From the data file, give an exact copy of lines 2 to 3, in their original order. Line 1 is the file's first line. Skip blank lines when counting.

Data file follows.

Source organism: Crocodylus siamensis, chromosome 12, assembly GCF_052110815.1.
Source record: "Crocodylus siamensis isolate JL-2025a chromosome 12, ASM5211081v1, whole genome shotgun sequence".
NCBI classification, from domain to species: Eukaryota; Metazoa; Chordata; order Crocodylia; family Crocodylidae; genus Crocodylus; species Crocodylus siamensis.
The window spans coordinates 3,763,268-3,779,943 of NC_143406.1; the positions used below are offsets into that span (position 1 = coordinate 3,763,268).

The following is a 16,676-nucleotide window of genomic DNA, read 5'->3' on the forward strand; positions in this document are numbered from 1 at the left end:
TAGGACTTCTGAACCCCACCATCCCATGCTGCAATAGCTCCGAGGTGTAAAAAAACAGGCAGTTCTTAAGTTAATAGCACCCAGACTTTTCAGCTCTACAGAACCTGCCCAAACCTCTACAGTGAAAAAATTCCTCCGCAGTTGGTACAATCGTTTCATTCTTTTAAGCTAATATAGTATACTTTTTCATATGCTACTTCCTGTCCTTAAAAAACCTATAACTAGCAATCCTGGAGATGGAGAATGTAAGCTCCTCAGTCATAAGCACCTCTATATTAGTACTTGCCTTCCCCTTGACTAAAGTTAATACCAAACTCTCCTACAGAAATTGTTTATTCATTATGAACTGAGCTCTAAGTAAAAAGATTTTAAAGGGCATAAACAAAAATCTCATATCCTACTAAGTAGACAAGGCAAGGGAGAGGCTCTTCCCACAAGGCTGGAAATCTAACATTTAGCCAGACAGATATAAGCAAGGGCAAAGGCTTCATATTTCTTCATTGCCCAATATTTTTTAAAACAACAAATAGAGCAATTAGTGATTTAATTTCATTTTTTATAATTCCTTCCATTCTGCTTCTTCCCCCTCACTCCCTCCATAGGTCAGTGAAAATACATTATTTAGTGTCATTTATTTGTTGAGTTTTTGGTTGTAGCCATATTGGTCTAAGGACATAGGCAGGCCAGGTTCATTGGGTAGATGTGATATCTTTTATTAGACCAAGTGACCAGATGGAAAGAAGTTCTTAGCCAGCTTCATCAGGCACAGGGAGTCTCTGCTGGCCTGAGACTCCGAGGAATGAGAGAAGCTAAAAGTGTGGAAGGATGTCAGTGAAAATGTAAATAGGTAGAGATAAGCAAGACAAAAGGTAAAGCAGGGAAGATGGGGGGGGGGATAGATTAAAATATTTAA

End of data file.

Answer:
Source record: "Crocodylus siamensis isolate JL-2025a chromosome 12, ASM5211081v1, whole genome shotgun sequence".
NCBI classification, from domain to species: Eukaryota; Metazoa; Chordata; order Crocodylia; family Crocodylidae; genus Crocodylus; species Crocodylus siamensis.